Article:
Extinction is looming and it’s all our fault


Beatrice Carter

From deforestation, acidification of the ocean, climate change, and a lot more environmental problems are all man-made and we aren’t acting fast enough even though it can kill us all in the future.

This story also appears in the March print edition of The Heights Herald.

Everyone knows what extinction is.

Yes, it’s the dying out or extermination of a species — a plain and simple researchable definition. However, it doesn’t explain the specifics of wildlife that are exterminated; Is it a specific plant, an animal, a keystone species or a star species? Did it happen naturally or artificially because of our influence on the planet? Does it, or did it lead to a minor or major effect on the environment? If it does die, what will happen to the environment(s) around them? There are a lot of issues we can talk about, and that’s what I’m here for. This isn’t limited to one area of the world; it’s everywhere and could potentially stay with us forever. 

First of all, pollination and harmful chemicals are in the water we drink. Approximately 97% of the water on Earth is from the ocean, composed of salt water — too salty to provide any nutrients or life for any land animal, plant or human on this giant planet. Only 3% of the water on earth is drinkable and usable. But did you know that globally we use 70% of our freshwater for our agriculture even when most of that water turns into runoff and is hardly even used?

This leads to the land we use every day, including the ground itself. Many huge problems happen on land; we have destroyed and used one-third of the forests on the planet, and it’s continuing to decrease because of the use of agriculture, cropland, and deforestation. A large 75% percent of forests and grassland has been reduced to less than 30% today.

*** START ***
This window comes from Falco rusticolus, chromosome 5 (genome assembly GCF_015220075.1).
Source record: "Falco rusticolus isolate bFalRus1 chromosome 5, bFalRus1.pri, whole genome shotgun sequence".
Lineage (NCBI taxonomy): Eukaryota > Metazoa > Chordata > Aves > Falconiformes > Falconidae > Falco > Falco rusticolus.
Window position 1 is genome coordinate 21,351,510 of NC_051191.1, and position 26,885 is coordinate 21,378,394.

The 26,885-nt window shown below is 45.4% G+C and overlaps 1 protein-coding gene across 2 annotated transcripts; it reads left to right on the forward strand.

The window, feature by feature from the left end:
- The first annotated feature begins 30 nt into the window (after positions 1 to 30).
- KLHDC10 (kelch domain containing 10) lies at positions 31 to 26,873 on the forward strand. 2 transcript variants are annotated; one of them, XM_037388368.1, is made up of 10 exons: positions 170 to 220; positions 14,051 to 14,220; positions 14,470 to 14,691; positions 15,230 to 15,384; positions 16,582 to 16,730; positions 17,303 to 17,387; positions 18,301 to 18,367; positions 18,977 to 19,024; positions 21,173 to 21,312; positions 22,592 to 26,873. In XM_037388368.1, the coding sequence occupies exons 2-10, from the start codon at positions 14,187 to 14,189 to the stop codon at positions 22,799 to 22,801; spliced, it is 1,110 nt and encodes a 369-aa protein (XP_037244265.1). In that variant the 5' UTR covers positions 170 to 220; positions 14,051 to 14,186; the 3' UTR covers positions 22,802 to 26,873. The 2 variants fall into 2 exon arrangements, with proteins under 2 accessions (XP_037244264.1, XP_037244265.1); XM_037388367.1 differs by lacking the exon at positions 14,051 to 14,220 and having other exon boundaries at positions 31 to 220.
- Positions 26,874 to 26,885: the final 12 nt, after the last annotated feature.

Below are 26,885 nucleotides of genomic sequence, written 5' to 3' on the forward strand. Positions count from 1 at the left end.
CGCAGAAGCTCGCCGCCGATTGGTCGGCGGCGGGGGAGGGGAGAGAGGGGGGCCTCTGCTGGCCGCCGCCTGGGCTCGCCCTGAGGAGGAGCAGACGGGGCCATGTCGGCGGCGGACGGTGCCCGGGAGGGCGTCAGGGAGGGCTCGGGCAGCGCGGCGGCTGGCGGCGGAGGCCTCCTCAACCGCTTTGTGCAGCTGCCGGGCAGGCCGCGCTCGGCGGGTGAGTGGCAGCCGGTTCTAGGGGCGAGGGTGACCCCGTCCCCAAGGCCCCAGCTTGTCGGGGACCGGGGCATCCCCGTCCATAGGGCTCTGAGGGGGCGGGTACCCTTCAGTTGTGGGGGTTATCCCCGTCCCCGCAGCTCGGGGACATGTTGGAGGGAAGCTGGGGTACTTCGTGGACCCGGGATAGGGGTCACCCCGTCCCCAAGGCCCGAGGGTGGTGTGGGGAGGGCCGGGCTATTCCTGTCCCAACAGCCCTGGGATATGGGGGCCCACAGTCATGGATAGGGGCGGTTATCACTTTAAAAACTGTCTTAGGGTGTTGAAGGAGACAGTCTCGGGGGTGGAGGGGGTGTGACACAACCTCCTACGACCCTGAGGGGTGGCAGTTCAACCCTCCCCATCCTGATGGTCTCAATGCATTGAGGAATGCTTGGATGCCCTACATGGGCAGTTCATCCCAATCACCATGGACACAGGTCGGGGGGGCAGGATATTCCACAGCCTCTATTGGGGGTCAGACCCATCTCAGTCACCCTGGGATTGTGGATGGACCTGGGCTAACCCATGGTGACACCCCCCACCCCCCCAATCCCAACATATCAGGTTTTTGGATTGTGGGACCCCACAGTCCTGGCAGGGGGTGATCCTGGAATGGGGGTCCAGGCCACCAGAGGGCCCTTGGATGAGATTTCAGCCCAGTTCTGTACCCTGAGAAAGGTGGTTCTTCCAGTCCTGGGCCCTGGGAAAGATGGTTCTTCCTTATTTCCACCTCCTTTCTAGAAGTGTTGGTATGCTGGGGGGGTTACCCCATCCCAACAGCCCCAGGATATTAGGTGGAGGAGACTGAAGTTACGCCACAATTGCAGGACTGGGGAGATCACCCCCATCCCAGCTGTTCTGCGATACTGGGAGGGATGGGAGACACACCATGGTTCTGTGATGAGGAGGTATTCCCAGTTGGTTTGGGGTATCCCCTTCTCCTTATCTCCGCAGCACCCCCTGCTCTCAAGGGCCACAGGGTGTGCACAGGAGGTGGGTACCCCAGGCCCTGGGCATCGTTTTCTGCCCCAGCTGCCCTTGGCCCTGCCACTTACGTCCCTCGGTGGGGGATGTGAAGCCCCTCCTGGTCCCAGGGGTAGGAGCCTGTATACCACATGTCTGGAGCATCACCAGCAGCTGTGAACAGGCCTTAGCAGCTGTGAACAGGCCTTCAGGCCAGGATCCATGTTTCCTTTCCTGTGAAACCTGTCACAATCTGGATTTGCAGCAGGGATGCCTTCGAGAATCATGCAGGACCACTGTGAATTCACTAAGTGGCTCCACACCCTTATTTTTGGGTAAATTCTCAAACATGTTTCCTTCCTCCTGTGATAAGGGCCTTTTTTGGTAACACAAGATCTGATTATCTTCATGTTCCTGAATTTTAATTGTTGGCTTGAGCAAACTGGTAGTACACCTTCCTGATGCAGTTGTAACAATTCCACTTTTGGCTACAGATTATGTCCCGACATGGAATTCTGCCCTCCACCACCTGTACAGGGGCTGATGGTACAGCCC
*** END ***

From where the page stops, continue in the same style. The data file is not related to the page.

Now, one of the most important issues is our atmosphere, which protects us from the sun and its radiation that causes sunburn and skin cancer. We are overloading and overwhelming it with all sorts of greenhouse gasses like carbon dioxide, methane, nitrous oxide and other fluorinated gasses. Heating up and messing with the natural weather cycle of our planet at an alarming rate is causing our planet to experience horrific and devastating natural disasters that are happening too often now.

These major problems are all man-made problems. Deforestation of tropical rainforests and of natural forests around the world? Our fault. The acidification of the ocean and how the harm we are causing sea creatures like dolphins, manatees, turtles and a lot more only to end up mangled and missing a limb? Our fault. The air quality that can destroy our airways and kill so many animals and could kill us no time flat? Our fault. Every single technological or mechanical advancement, invention and innovation kills a part of nature no matter how hard it is to comprehend. Electricity and internet use can be a problem for the environment as well, and many people probably don’t know or, worse, don’t care. That’s 4% of all greenhouse gasses, thereby making it a pollutant by definition because it needs the power required to keep its infrastructure running and working.

It’s hard for many people to figure out how the natural extinction rate goes from two species per year to four and, over time, a total of 10 times the amount of forced extinctions of multiple animals and plants. The real reason, though, is simply human activity. Everything that we need or want is because we have to deforest and create landfills to fill up our planet with nothing but problems and garbage that can’t be burned or destroyed in environmentally friendly ways like toxic waste, chemicals, certain plastics, etc.

I think it is important to acknowledge issues like global warming and climate change for the future because we only have one world and we need to take care of it like it takes care of us.” Yadislay Lopez Ursua (11) said. “It is important to see how global warming is an issue because if we don’t do enough to prevent the earth from becoming too hot, global warming will cause intense drought, storms, heat waves, rising sea levels, melting glaciers and warming oceans, which might not affect us as much [as humans] but directly harm animals destroying the places they live in. For example, the polar bear’s environment is getting destroyed due to global warming. If we don’t act and do something, and acknowledge the fact that we are over polluting and harming the earth, there [are] going to be consequences, putting people’s lives at risk.”